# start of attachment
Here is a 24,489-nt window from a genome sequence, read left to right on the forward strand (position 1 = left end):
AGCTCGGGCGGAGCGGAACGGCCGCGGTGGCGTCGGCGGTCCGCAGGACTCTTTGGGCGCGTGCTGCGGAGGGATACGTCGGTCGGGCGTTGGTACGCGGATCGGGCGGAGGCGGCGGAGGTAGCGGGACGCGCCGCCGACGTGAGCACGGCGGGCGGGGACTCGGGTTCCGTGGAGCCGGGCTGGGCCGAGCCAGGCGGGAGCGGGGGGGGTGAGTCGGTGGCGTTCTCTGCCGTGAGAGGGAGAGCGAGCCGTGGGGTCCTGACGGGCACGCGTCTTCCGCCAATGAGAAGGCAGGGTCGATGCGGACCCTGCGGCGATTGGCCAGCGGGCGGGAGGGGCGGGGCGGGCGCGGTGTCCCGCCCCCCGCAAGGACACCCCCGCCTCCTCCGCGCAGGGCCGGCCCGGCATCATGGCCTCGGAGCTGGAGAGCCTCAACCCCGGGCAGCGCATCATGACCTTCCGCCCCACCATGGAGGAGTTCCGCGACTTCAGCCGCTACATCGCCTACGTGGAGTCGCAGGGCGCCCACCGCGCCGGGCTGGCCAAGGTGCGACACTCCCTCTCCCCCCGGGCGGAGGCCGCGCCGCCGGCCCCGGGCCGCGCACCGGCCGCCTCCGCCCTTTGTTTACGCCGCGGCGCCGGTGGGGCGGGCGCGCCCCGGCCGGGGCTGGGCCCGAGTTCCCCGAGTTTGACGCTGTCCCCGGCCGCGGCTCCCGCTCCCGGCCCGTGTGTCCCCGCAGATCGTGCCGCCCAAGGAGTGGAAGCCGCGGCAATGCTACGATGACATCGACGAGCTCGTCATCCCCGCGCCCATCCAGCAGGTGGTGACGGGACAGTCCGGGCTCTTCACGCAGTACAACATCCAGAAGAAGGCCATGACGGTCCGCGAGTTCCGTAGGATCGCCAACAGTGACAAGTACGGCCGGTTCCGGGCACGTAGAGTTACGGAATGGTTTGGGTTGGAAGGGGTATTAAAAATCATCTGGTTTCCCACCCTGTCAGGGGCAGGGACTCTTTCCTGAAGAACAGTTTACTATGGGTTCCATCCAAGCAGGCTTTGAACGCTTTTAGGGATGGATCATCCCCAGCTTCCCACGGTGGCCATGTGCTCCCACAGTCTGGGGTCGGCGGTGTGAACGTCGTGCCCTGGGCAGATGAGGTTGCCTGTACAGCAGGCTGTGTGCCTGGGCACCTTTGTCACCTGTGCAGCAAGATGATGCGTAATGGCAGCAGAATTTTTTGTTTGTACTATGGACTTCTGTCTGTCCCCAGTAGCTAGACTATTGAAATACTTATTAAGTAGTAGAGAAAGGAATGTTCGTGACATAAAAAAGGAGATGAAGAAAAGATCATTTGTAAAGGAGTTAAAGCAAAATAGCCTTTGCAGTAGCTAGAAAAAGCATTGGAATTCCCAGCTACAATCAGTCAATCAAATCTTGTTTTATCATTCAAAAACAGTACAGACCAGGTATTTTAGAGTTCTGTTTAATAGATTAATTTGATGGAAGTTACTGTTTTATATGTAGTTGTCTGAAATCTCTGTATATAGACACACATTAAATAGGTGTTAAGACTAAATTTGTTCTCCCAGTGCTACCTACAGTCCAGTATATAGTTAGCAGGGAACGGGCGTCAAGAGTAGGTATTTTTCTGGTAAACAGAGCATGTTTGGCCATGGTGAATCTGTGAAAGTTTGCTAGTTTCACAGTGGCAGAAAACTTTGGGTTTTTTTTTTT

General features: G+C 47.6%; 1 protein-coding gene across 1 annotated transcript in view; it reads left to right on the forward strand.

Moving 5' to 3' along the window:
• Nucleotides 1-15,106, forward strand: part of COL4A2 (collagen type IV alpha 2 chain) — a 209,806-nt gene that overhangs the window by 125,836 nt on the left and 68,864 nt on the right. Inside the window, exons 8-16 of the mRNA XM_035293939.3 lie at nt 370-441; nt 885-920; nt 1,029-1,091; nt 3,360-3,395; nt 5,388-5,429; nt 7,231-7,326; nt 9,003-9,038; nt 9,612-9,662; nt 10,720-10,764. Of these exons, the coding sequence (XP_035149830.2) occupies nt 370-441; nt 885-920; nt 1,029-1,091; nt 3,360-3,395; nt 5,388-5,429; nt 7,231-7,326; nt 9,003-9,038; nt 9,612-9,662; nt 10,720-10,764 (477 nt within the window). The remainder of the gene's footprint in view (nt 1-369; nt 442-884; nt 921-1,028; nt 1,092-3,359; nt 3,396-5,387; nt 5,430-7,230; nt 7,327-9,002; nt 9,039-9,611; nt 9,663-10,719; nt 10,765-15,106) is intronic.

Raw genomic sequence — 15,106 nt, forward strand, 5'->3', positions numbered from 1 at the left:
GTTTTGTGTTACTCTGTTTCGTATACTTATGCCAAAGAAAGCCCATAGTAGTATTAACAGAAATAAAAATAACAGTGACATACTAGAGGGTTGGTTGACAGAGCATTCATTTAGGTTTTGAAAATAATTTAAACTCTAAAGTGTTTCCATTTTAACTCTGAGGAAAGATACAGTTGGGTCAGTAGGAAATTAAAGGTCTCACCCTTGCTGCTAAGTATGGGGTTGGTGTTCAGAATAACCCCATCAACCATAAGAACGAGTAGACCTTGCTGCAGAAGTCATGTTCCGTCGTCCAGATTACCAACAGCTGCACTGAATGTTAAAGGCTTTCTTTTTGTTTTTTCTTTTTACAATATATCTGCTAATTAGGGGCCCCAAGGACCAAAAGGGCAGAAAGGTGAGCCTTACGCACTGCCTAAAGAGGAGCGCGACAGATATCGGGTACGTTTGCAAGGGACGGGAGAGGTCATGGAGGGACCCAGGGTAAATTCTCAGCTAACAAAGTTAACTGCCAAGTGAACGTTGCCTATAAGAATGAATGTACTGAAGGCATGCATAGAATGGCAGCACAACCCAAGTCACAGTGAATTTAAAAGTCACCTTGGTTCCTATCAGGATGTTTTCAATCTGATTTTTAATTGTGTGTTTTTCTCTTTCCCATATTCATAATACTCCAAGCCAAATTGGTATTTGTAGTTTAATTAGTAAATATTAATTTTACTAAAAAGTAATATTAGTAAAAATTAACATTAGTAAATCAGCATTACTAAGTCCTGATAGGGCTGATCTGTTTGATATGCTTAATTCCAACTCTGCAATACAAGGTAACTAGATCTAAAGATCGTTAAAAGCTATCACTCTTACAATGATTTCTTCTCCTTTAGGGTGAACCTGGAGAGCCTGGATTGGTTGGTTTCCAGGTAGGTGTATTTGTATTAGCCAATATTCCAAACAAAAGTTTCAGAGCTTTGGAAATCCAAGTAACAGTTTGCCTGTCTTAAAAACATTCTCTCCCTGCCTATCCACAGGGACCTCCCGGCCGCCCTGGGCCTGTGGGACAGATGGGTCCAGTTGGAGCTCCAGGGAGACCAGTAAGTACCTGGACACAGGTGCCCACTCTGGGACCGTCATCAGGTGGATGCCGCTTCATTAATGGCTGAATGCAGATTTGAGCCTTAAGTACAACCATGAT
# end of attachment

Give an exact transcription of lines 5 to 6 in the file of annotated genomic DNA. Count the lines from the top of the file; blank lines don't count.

• Nucleotides 1-15,106, forward strand: part of COL4A2 (collagen type IV alpha 2 chain) — a 209,806-nt gene that overhangs the window by 125,836 nt on the left and 68,864 nt on the right. Inside the window, exons 8-16 of the mRNA XM_035293939.3 lie at nt 370-441; nt 885-920; nt 1,029-1,091; nt 3,360-3,395; nt 5,388-5,429; nt 7,231-7,326; nt 9,003-9,038; nt 9,612-9,662; nt 10,720-10,764. Of these exons, the coding sequence (XP_035149830.2) occupies nt 370-441; nt 885-920; nt 1,029-1,091; nt 3,360-3,395; nt 5,388-5,429; nt 7,231-7,326; nt 9,003-9,038; nt 9,612-9,662; nt 10,720-10,764 (477 nt within the window). The remainder of the gene's footprint in view (nt 1-369; nt 442-884; nt 921-1,028; nt 1,092-3,359; nt 3,396-5,387; nt 5,430-7,230; nt 7,327-9,002; nt 9,039-9,611; nt 9,663-10,719; nt 10,765-15,106) is intronic.

Raw genomic sequence — 15,106 nt, forward strand, 5'->3', positions numbered from 1 at the left: